Transparency is for Lib Dems, too

by Stephen Tall on June 23, 2009

The casual reader of this post – Duff-Verhofstadt drive to federal Europe sees its first Liberal casualty – over at The Yorkshire Guidon blog might not understand its full implication:

Former Belgian PM Guy Verhofstadt, in the running to lead the Liberals and Democrats group (ALDE) in the European Parliament, and his campaign manager UK Lib Dem MEP Andrew Duff make no secret of their desire to see a ‘federal Europe’. … Such Federalist credentials are impeccable and yet are starting to spook MEPs in the ALDE group. Today saw the first defection as the widely regarded Finnish MEP from the Liberal-linked Centre Party, Hannu Takkula, left ALDE to join the new UK Conservative-led grouping. … Such defections could be the first of many should Verhofstadt take over the leadership of ALDE.

A simple enough warning, you might think, that the ALDE group should be wary of supporting Guy Verhofstadt as its leader. Unfortunately, The Yorksire Guidon’s author, Stewart Arnold, does not declare his very personal interest in the decision, though there’s a hint in the concluding paragraph:

The other runner in the race to lead the ALDE group is UK Liberal Democrat, Diana Wallis. Insiders say it is too close to call at this stage.

Stewart is in fact married to Diana, something The Yorkshire Guidon’s readers have every right to know is the case when reading a piece by the husband of an MEP talking up his spouse’s candidacy while rubbishing the record of her rival. Badly done.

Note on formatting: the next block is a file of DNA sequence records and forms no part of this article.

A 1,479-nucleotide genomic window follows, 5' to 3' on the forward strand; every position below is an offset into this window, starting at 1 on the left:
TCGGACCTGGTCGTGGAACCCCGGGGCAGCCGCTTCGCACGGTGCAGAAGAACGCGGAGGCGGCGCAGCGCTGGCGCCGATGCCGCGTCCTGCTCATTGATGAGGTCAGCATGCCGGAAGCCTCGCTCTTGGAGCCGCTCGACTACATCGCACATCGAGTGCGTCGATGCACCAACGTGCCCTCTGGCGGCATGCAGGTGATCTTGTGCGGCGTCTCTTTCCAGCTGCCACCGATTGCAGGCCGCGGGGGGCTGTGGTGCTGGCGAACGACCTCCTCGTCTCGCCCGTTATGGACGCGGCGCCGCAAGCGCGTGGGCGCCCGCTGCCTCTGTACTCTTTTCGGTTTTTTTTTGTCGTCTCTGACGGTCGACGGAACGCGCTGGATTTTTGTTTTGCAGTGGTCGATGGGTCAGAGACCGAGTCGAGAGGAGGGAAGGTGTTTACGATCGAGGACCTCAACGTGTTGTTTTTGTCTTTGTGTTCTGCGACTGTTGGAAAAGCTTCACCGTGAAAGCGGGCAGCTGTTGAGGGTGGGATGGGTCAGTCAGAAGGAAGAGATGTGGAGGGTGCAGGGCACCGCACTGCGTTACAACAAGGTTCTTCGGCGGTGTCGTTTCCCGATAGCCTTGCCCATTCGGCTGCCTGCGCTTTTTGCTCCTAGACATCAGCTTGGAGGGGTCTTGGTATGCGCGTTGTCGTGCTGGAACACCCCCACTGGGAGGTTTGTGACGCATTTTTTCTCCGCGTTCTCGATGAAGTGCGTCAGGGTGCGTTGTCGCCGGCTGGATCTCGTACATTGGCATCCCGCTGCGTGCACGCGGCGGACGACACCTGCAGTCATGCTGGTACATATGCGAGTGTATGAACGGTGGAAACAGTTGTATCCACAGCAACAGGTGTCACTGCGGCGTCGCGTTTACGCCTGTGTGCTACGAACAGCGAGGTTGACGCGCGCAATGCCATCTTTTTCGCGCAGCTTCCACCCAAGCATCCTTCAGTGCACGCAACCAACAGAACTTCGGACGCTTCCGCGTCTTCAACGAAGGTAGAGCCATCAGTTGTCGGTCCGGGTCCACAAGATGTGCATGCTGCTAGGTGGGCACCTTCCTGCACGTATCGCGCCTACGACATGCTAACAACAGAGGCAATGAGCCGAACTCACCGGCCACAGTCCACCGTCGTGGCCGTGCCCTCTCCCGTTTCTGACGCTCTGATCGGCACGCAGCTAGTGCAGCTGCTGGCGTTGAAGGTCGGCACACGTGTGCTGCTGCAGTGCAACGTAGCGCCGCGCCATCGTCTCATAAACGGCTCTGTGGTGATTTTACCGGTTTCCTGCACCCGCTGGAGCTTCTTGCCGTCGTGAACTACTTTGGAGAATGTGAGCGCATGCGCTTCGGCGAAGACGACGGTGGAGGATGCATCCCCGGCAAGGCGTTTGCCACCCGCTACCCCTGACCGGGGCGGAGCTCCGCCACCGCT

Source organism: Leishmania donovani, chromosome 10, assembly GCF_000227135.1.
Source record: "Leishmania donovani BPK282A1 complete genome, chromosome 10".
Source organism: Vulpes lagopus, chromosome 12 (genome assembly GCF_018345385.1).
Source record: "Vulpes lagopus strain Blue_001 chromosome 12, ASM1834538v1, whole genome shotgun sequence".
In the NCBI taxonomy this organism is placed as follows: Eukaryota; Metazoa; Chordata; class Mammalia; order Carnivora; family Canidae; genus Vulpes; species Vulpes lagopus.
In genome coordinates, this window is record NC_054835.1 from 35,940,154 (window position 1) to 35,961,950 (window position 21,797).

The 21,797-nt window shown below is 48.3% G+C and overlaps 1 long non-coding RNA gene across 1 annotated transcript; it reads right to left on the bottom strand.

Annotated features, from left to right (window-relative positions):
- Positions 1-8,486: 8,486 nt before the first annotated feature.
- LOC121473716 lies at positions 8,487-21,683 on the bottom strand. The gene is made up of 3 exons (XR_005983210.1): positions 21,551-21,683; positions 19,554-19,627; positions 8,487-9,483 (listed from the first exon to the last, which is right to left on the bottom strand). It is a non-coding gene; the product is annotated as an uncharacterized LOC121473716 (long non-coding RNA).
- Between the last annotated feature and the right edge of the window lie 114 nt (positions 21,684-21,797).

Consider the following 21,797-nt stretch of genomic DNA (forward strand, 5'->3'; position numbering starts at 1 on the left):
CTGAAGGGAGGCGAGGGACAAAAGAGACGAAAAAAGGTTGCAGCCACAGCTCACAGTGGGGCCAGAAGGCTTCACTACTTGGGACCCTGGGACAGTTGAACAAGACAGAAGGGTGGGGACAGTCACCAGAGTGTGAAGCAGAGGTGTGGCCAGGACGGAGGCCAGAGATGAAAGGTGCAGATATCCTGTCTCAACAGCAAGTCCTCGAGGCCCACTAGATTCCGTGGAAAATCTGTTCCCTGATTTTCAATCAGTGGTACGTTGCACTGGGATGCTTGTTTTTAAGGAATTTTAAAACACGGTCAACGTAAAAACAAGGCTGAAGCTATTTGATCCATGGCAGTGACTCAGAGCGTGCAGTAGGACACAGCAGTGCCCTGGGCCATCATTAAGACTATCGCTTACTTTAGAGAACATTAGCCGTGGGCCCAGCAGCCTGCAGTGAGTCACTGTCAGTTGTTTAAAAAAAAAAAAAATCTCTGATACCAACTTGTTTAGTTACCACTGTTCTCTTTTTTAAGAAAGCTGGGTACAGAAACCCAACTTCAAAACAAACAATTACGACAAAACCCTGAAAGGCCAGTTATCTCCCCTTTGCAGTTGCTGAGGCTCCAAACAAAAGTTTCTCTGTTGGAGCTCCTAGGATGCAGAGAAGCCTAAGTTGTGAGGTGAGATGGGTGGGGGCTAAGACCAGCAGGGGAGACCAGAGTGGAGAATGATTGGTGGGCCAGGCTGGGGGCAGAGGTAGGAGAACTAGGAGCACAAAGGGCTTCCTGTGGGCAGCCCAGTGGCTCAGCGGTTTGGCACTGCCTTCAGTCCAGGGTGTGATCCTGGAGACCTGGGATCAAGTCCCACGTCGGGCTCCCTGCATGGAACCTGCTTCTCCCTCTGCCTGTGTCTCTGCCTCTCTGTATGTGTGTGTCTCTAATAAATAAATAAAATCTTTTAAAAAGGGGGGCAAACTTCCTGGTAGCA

Update: Stewart has edited his blog-post now to declare his interest – “The Yorkshire Guidon is related to one of the other contenders in this contest”.

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If I might be so bold as to share my experience with Stewart, it is unwise to comment publicly on the activities or interests of your spouse. Either you are seen to acting as her mouthpiece, in which case why not let her say it herself, or you’re not, although nobody will believe that anyway.

Trust me, I learned that the hard way…

by Mark Valladares on June 23, 2009 at 10:08 pm. Reply #

But I’d be interested to know the real truth of this; can someone give us a view that we can be sure is unbiased?

by Martin Land on June 24, 2009 at 8:08 am. Reply #

Well Verhostadt is very very federalist. He made an awful (in my view) speech at the ALDE camapign launch in which he claimed for the EU all the competences that Belgium does not exercise at national level (or so it seemed to many).

There seems to be a play for Diana to take over one of two jobs (Watson’s or Duff’s). I can see merit in either suggestion. Stewart has been in this territory before, though. A valid story and a good candidate but he should have declared his interest. This sort of thing hinders his wife, rather than helping her.

by EastEnder on June 24, 2009 at 11:26 am. Reply #

EastEnder’s comments about Verhostadt’s views on defining federalism would appear to be in direct conflict with the Lib Dem position on federalism in the UK, where the role of the central government is defined and everything else devolved (look at the Scottish Parliament to see how this works.) If correct, then I don’t see how UK Lib Dems can support him on this.

by KL on June 24, 2009 at 11:55 am. Reply #

What does ‘federalist’ mean?

I grew up understanding it as meaning roughly, ‘devolved’. This is the American sense as spelled out in the 10th amendment to the US constitution: